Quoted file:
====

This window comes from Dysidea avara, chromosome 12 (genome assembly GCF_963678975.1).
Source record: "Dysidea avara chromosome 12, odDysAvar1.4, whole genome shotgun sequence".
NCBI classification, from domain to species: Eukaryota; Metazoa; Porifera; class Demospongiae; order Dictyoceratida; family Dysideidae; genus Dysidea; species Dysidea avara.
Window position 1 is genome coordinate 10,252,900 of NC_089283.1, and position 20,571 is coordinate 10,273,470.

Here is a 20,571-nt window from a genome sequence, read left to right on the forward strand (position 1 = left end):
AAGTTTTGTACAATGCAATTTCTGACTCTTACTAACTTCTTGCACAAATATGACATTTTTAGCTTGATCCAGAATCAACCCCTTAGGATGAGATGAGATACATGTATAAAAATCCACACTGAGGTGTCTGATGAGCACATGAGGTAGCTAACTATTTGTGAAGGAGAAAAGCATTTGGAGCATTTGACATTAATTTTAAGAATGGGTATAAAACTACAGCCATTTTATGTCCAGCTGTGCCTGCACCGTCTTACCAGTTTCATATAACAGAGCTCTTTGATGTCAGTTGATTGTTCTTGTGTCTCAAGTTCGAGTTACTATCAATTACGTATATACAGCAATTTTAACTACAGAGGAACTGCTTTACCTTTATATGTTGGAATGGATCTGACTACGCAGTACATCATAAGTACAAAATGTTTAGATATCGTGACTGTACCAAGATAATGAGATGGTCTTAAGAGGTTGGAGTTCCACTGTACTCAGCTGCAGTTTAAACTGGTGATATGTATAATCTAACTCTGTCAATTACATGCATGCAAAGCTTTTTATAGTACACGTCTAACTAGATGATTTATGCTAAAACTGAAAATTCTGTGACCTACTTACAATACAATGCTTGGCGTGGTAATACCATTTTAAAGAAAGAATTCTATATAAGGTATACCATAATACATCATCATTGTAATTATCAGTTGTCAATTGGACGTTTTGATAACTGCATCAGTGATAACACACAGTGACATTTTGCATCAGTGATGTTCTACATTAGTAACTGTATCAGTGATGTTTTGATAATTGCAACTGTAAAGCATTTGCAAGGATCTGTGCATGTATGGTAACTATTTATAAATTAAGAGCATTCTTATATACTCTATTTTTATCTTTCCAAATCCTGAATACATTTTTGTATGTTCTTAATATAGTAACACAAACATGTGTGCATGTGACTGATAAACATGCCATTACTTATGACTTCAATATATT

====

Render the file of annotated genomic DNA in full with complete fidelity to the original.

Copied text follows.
This window comes from Dysidea avara, chromosome 12 (genome assembly GCF_963678975.1).
Source record: "Dysidea avara chromosome 12, odDysAvar1.4, whole genome shotgun sequence".
NCBI classification, from domain to species: Eukaryota; Metazoa; Porifera; class Demospongiae; order Dictyoceratida; family Dysideidae; genus Dysidea; species Dysidea avara.
Window position 1 is genome coordinate 10,252,900 of NC_089283.1, and position 20,571 is coordinate 10,273,470.

Here is a 20,571-nt window from a genome sequence, read left to right on the forward strand (position 1 = left end):
AAGTTTTGTACAATGCAATTTCTGACTCTTACTAACTTCTTGCACAAATATGACATTTTTAGCTTGATCCAGAATCAACCCCTTAGGATGAGATGAGATACATGTATAAAAATCCACACTGAGGTGTCTGATGAGCACATGAGGTAGCTAACTATTTGTGAAGGAGAAAAGCATTTGGAGCATTTGACATTAATTTTAAGAATGGGTATAAAACTACAGCCATTTTATGTCCAGCTGTGCCTGCACCGTCTTACCAGTTTCATATAACAGAGCTCTTTGATGTCAGTTGATTGTTCTTGTGTCTCAAGTTCGAGTTACTATCAATTACGTATATACAGCAATTTTAACTACAGAGGAACTGCTTTACCTTTATATGTTGGAATGGATCTGACTACGCAGTACATCATAAGTACAAAATGTTTAGATATCGTGACTGTACCAAGATAATGAGATGGTCTTAAGAGGTTGGAGTTCCACTGTACTCAGCTGCAGTTTAAACTGGTGATATGTATAATCTAACTCTGTCAATTACATGCATGCAAAGCTTTTTATAGTACACGTCTAACTAGATGATTTATGCTAAAACTGAAAATTCTGTGACCTACTTACAATACAATGCTTGGCGTGGTAATACCATTTTAAAGAAAGAATTCTATATAAGGTATACCATAATACATCATCATTGTAATTATCAGTTGTCAATTGGACGTTTTGATAACTGCATCAGTGATAACACACAGTGACATTTTGCATCAGTGATGTTCTACATTAGTAACTGTATCAGTGATGTTTTGATAATTGCAACTGTAAAGCATTTGCAAGGATCTGTGCATGTATGGTAACTATTTATAAATTAAGAGCATTCTTATATACTCTATTTTTATCTTTCCAAATCCTGAATACATTTTTGTATGTTCTTAATATAGTAACACAAACATGTGTGCATGTGACTGATAAACATGCCATTACTTATGACTTCAATATATT